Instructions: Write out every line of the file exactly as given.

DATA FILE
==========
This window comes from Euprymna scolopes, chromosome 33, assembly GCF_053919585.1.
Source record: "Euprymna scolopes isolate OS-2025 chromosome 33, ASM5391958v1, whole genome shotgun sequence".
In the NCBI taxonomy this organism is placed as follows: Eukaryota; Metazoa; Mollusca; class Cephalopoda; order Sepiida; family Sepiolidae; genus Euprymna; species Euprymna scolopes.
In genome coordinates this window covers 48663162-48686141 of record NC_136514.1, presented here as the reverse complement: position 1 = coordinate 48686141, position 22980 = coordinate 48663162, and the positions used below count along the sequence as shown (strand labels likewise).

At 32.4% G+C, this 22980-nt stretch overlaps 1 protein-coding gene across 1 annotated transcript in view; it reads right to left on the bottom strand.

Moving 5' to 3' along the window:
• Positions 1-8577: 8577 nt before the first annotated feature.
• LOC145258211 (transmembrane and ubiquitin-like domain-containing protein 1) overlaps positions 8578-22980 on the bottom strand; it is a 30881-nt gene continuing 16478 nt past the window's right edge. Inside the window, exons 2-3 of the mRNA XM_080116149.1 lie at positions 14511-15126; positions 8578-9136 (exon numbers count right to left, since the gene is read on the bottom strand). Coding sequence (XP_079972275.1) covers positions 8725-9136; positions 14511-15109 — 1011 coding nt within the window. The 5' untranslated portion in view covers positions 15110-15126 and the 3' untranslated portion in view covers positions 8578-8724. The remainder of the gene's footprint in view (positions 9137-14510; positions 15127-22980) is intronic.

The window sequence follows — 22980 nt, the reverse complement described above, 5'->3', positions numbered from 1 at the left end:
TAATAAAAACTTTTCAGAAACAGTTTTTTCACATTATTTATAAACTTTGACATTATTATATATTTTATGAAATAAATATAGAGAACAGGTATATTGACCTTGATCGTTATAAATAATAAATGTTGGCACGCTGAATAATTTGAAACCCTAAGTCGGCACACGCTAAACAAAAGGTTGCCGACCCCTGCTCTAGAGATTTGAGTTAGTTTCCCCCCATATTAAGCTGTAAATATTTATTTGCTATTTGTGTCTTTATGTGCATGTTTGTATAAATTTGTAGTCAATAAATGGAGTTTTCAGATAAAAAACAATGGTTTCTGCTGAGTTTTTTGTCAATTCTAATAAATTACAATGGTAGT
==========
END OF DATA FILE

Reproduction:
This window comes from Euprymna scolopes, chromosome 33, assembly GCF_053919585.1.
Source record: "Euprymna scolopes isolate OS-2025 chromosome 33, ASM5391958v1, whole genome shotgun sequence".
In the NCBI taxonomy this organism is placed as follows: Eukaryota; Metazoa; Mollusca; class Cephalopoda; order Sepiida; family Sepiolidae; genus Euprymna; species Euprymna scolopes.
In genome coordinates this window covers 48663162-48686141 of record NC_136514.1, presented here as the reverse complement: position 1 = coordinate 48686141, position 22980 = coordinate 48663162, and the positions used below count along the sequence as shown (strand labels likewise).

At 32.4% G+C, this 22980-nt stretch overlaps 1 protein-coding gene across 1 annotated transcript in view; it reads right to left on the bottom strand.

Moving 5' to 3' along the window:
• Positions 1-8577: 8577 nt before the first annotated feature.
• LOC145258211 (transmembrane and ubiquitin-like domain-containing protein 1) overlaps positions 8578-22980 on the bottom strand; it is a 30881-nt gene continuing 16478 nt past the window's right edge. Inside the window, exons 2-3 of the mRNA XM_080116149.1 lie at positions 14511-15126; positions 8578-9136 (exon numbers count right to left, since the gene is read on the bottom strand). Coding sequence (XP_079972275.1) covers positions 8725-9136; positions 14511-15109 — 1011 coding nt within the window. The 5' untranslated portion in view covers positions 15110-15126 and the 3' untranslated portion in view covers positions 8578-8724. The remainder of the gene's footprint in view (positions 9137-14510; positions 15127-22980) is intronic.

The window sequence follows — 22980 nt, the reverse complement described above, 5'->3', positions numbered from 1 at the left end:
TAATAAAAACTTTTCAGAAACAGTTTTTTCACATTATTTATAAACTTTGACATTATTATATATTTTATGAAATAAATATAGAGAACAGGTATATTGACCTTGATCGTTATAAATAATAAATGTTGGCACGCTGAATAATTTGAAACCCTAAGTCGGCACACGCTAAACAAAAGGTTGCCGACCCCTGCTCTAGAGATTTGAGTTAGTTTCCCCCCATATTAAGCTGTAAATATTTATTTGCTATTTGTGTCTTTATGTGCATGTTTGTATAAATTTGTAGTCAATAAATGGAGTTTTCAGATAAAAAACAATGGTTTCTGCTGAGTTTTTTGTCAATTCTAATAAATTACAATGGTAGT